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Category Archives: Special FX

Certain types of special effects and how one might go about using them.

We’ve all wanted to clone ourselves at one point or another.  Well, thanks to our crazy technology, now you can!  Well, at least on the movie screen.  This is the cloning effect, as seen in my film ‘The Many Faces of Todd.’  This is a pretty cool effect, and it’s not too difficult.  What will you need for this effect?

  • Camera
  • Tripod or flat, stable surface
  • Editing software that allows for multiple layers and can crop footage
  • Actor

The key to this effect is keeping a stable, constant shot.  You’ll want to make sure you plan for this in advance (as you should with all of your shots).  What you will need to do, is first make sure your camera is secured on the tripod (or a stable surface).  Now that your camera is stablized, it’s time to look at your scene.  You may want to turn your camera on so you can see where everything is on screen.  You’ll want to either draw an imaginary line down the middle of the set, or you can use some masking (as long as it’s out of your shot).  This will be the line your actor isn’t allowed to cross.  Once everything is in place, you are ready to start filming.

Have your actor stand on one side of the screen and do whatever you have planned.  Then, without touching the camera at all, just have your actor move to the other side of screen to finish doing what you have planned.  Note:  it’s very important to not touch the camera once you have started filming.  If you stop the camera, you will most likely bump it in the slightest bit, throwing off your entire shot.

After you have your footage, it’s time to bring it in to your editing software.  You’ll want to cut your footage so that you will end up with two clips; one for both your actor and their “clone”.  Now that you have two clips, it’s time to layer your clips.  Just drag one on top of the other.  This is where the cropping comes in.  You will want to crop the clip that is on top of the other one, so that it is only about half of what you had before.  In other words, crop it to your imaginary line that you had earlier when you shot your footage.  Now you should see the other actor on the other side of their self!  This is what you should start to see:

Screenshot from The Many Faces of Todd

Screenshot from The Many Faces of Todd

There you have it.  Cloning in a much less scientific way.  Cheaper, too!

Have fun!


Probably one the most used techniques would be green screening.  It allows you to put your actor in front of virtually anything.  Green screening isn’t too hard to do but if you don’t follow a few simple steps, it won’t turn out right.
What do you need?

  • Green screen or wall that is painted green (needs to be a true green color)
  • About 4 or 5 lights
  • Editing program that has a “Keying” feature or “Chroma Key” and can have multiple layers of footage

To start off, you’ll need to setup your green screen.  A sheet works fine for this as long as it is the right color (see below.)  Why does it have to be green you ask?  Well, it can be either green or blue.  These are the colors farthest away from a person’s skin tone.  I prefer to use green, but blue will work fine as well.  Just pin it up to the wall.  However, make sure you leave enough room for lights, the camera, etc.  This technique takes up quite a bit of space.  After you have set up your screen, you’ll need to add in your lights.  This is probably the most crucial part of the process.  The whole point of the lighting is to eliminate any shadows that your actor puts off.  For the basics of what is known as “three point lighting”, click here. Three point lighting works, but I prefer four lights.  Rather than having one camera in front of the actor and two on either side of them, you would have two lights in front of your actor.  The more lights you have, the better you’ll be able to eliminate shadows.  Here is how my setup usually goes:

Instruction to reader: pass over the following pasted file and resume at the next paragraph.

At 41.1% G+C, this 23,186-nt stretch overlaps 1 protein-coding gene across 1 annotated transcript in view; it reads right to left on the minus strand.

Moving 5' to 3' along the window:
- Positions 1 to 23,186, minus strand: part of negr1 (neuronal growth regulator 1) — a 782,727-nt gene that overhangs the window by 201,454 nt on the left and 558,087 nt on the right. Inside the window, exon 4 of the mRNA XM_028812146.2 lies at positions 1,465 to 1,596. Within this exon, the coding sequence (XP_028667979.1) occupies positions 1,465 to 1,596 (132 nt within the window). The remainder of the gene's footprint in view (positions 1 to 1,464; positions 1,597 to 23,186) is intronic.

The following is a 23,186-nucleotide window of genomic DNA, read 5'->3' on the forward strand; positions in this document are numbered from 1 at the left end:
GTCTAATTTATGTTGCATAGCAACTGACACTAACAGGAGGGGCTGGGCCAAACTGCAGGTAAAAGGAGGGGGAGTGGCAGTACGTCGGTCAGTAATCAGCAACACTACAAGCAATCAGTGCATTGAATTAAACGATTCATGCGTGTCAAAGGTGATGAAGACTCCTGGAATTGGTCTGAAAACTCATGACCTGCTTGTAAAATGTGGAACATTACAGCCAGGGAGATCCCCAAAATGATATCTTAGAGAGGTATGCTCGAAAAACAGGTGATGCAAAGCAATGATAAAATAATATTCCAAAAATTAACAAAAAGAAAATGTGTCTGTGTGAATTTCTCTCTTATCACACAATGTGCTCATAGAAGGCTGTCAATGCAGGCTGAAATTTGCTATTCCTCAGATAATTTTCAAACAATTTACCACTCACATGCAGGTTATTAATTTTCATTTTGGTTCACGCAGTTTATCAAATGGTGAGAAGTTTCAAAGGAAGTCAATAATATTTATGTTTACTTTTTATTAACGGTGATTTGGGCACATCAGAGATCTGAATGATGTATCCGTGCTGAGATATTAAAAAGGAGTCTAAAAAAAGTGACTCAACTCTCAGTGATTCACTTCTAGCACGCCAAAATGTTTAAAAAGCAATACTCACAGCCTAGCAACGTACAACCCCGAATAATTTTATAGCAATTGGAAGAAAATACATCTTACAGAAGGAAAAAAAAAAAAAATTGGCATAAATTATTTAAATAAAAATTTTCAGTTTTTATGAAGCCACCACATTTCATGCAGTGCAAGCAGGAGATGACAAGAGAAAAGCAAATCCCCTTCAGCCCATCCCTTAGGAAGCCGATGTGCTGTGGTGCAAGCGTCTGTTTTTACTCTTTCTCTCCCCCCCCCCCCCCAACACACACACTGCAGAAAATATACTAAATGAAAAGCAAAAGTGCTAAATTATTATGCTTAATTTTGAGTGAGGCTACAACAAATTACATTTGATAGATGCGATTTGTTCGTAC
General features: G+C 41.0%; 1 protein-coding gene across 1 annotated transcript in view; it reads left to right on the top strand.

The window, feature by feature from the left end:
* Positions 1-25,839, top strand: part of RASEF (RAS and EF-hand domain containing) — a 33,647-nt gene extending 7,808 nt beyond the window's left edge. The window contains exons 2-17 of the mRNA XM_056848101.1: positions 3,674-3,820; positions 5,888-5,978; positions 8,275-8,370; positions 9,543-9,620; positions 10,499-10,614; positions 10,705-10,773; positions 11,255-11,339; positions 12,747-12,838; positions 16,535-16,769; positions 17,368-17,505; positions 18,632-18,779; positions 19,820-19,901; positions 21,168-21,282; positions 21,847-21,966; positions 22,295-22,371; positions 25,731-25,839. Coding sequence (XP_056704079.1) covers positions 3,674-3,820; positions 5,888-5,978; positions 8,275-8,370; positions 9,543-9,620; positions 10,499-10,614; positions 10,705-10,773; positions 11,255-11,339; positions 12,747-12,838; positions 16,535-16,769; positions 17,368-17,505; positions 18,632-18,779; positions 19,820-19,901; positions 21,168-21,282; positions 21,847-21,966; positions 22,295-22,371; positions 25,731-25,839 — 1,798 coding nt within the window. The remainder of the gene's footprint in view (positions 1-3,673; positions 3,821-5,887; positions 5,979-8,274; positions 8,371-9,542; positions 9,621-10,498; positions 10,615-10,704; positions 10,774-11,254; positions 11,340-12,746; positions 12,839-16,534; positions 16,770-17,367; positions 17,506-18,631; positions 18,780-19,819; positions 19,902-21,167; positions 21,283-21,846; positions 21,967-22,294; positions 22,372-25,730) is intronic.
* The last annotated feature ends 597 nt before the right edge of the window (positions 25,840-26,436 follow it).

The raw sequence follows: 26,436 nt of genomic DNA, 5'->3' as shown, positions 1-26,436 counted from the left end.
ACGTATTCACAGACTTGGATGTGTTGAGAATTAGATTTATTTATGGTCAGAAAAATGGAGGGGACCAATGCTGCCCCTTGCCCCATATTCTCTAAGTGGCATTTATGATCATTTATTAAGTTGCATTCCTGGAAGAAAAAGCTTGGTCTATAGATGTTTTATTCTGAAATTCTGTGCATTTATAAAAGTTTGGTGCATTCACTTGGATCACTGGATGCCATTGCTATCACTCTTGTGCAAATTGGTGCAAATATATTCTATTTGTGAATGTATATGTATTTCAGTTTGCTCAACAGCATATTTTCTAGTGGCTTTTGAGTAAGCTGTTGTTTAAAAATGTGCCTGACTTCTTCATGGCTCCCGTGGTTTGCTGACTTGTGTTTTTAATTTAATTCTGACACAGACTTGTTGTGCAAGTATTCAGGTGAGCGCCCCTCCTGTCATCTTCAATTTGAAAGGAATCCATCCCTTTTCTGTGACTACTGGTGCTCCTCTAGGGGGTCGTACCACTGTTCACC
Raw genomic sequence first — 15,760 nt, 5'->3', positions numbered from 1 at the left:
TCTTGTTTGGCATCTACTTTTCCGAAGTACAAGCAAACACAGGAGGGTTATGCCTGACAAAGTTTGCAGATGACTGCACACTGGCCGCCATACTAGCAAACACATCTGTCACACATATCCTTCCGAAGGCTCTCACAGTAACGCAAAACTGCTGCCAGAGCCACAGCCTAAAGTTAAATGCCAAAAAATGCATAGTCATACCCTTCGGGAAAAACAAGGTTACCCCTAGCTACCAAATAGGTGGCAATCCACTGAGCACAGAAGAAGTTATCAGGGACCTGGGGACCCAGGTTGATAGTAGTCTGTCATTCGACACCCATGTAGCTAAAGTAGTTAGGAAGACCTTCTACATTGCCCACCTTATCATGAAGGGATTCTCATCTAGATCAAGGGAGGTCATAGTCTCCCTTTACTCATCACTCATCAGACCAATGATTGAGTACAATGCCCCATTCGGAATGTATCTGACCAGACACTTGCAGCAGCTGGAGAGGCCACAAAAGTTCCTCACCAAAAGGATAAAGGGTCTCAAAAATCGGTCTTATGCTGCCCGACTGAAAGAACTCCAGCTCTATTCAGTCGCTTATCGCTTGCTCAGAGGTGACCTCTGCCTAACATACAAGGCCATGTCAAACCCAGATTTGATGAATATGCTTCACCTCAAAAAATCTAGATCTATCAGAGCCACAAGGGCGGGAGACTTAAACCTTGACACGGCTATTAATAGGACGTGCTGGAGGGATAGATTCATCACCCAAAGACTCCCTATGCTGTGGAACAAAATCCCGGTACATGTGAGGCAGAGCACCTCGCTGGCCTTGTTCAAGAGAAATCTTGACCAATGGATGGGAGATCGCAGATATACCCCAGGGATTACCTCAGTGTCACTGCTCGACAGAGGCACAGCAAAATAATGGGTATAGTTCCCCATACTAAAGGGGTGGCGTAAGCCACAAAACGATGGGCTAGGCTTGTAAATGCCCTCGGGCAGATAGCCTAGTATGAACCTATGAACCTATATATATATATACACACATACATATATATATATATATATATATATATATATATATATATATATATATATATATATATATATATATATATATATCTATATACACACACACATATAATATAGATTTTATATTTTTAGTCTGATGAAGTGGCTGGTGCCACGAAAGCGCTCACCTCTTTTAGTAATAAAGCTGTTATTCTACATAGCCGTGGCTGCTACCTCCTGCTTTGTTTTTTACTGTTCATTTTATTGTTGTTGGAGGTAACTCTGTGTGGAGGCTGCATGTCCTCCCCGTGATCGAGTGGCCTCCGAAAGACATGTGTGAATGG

Setup of green screen

Setup of green screen

(Despite the color on the image, the screen should be close to this color green)

True Green Color

As you see, there are two lights to either side of the actor, along with two in front of them.  You’ll also notice a fifth light above the actor.  Now, if you don’t have five lights to use, you can still get away with only using four (three point lighting plus the light above your actor.)  If you need lights, Home Depot sells work lights that are perfect for this.  They go for about $40 a lamp.  When it comes to lighting, that’s pretty cheap.  After you’ve setup your lighting, all there is left to do is film.

Once you have the film you need, it’s time to go into the editing part of it all.  You’ll need a program that can edit out all of the green.  I use MAGIX Movie Edit Pro 12 which is a rather nice program for the price.  You can spend hundreds of dollars on programs that do similar things.  But anyway, once you’re in your editing program and you have imported your footage, you’ll need to find something called “Chroma Key”.  You should probably look up how to use the chroma key specifically for your program.

After all of that, you can put whatever you want in the background.  This would be where the multiple layers come in.  Just import your other footage or picture (or whatever you’re using) and put it on a layer behind your actor.

There you have it!  Green screening done easy.